The weaknesses of the IGAD mediation include:

- Lack of inclusivity of interested parties in southern Sudan, notably civil society and other political parties, and at the national level for a peace process that claimed to be comprehensive. The result is an agreement that is effectively a bilateral arrangement between the SPLM and the NCP for which most people in Sudan feel no sense of ownership.
- The peace process never developed trust and understanding between the parties, and in its absence and the failure to commit to wide-ranging reconciliation, the mediation followed Western practice and emphasised legal requirements and time-tables. But the great number of bodies and commissions formed to regulate, monitor, and adjudicate disputes have not managed to overcome the lack of trust between the SPLM and the GoS, and as a result the implementation of the agreement is far behind schedule.
- The elitist approach of the mediation was also manifest in its distain for the media. Instead of viewing the media as a partner in the peace process, a valued critic, and a crucial instrument with which to engage the Sudanese public and provide a measure of accountability, it was treated as an enemy and a threat.
- The lack of inclusivity of the peace process means that the Sudanese people can only pass judgement on the CPA through national elections, but the elections have been delayed and the difficulties in demarcating the north-south border and ending the conflict in Darfur may result in a further postponement. In addition, the development of a democratic culture conducive for the holding of fair elections has not been permitted to emerge in either north or south Sudan where security regimes dominate. Lastly, the National Assembly has passed legislation that prohibits parties participating in the national election unless they endorse the CPA, thus precluding a negative assessment of the agreement.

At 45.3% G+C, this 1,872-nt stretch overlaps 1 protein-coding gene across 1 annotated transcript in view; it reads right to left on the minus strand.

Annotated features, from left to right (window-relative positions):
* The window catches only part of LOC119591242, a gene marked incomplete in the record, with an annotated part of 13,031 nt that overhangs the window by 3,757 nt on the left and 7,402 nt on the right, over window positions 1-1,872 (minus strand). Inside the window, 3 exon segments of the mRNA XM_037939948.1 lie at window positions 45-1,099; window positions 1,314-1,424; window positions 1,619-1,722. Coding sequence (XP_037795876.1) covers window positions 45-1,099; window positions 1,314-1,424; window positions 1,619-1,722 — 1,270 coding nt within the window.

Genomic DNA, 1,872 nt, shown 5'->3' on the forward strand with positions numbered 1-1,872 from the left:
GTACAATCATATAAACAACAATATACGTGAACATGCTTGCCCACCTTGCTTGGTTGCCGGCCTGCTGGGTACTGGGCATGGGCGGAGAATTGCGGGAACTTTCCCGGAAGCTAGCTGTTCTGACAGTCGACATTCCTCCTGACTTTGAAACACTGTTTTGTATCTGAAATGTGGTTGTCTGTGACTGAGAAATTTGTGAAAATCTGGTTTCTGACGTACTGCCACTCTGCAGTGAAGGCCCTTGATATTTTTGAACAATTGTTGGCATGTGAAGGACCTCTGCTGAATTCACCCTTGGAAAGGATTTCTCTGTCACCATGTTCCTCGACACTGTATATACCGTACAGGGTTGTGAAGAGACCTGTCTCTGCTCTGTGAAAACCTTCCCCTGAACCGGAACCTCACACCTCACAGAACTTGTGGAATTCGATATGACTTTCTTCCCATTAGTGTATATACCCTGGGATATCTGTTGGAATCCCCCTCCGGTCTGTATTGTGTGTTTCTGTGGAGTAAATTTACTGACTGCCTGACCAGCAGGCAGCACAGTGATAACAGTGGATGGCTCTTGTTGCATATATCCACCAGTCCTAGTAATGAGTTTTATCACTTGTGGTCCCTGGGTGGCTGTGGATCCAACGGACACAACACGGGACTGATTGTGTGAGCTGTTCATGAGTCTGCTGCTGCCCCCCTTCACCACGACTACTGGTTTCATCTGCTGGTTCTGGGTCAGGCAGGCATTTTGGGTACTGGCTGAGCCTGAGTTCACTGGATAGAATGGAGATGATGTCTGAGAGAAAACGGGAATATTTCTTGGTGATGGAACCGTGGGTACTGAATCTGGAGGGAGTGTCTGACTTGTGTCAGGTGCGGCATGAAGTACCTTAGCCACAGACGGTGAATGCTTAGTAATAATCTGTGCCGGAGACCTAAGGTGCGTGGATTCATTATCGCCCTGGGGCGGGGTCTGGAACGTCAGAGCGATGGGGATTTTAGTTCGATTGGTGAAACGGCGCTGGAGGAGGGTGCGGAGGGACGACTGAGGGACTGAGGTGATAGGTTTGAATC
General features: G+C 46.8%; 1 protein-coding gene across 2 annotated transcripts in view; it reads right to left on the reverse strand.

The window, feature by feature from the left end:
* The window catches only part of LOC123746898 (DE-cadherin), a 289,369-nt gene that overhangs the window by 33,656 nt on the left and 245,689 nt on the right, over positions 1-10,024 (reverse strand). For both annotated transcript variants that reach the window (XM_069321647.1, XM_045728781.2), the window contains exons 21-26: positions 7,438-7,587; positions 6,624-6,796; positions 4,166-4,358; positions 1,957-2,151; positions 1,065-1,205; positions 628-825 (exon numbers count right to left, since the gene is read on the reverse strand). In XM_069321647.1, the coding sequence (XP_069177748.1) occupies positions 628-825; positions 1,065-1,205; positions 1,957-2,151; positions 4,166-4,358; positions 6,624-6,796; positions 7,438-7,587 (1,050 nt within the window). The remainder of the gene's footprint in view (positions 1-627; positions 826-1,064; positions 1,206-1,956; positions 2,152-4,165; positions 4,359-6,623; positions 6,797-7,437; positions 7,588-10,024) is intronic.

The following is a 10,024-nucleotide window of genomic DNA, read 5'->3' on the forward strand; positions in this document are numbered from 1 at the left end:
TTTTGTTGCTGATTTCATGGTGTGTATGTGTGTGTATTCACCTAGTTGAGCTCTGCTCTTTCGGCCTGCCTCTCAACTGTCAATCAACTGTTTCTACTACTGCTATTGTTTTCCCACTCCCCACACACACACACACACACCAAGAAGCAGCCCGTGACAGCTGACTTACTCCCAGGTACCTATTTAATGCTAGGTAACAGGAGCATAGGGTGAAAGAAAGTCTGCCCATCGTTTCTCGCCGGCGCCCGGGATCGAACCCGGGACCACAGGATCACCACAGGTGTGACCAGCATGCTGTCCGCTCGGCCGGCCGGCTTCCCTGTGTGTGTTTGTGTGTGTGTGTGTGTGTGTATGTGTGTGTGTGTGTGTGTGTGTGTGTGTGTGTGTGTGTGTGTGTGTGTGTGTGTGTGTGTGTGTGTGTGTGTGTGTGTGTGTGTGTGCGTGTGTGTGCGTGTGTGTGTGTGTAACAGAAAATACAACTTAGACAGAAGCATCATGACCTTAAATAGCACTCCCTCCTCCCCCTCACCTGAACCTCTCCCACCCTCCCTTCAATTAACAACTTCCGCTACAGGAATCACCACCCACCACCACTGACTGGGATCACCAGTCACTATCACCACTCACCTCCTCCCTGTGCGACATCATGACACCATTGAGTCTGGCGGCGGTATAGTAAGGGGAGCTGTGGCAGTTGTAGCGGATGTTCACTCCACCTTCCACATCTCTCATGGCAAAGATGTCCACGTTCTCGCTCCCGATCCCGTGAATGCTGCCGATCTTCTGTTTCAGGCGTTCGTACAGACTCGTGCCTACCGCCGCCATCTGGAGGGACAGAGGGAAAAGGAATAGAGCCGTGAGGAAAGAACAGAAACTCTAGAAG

- The narrow focus of the mediation and the emphasis on reaching an agreement meant its implications were not fully appreciated. Thus the agreement to dissolve OAGs threatened to unleash a war between the SPLA and the South Sudan Defence Force, while the power sharing arrangement which gave the SPLM and the NCP the lion’s share of state power undermined efforts to reach a settlement in Darfur and have encouraged secessionist sentiments in the country.
- While international engagement in the peace process is necessary, the mediation failed to appreciate that this engagement posed a threat to the sovereignty of Sudan and the IGAD region. The conclusion of the US and its allies that their security and the ‘war on terror’ necessitates heightened military and diplomatic involvement in the Horn raises fears that the region could again – as it was during the Cold War – become a focus of competition and conflict for external interests.
- Although never stated, the mediation was carried out on the basis of a narrow model which focused on ending the violence (many respondents referred to it as an extended cease-fire), instead of laying the basis for a sustainable and comprehensive peace in the south and the country at large.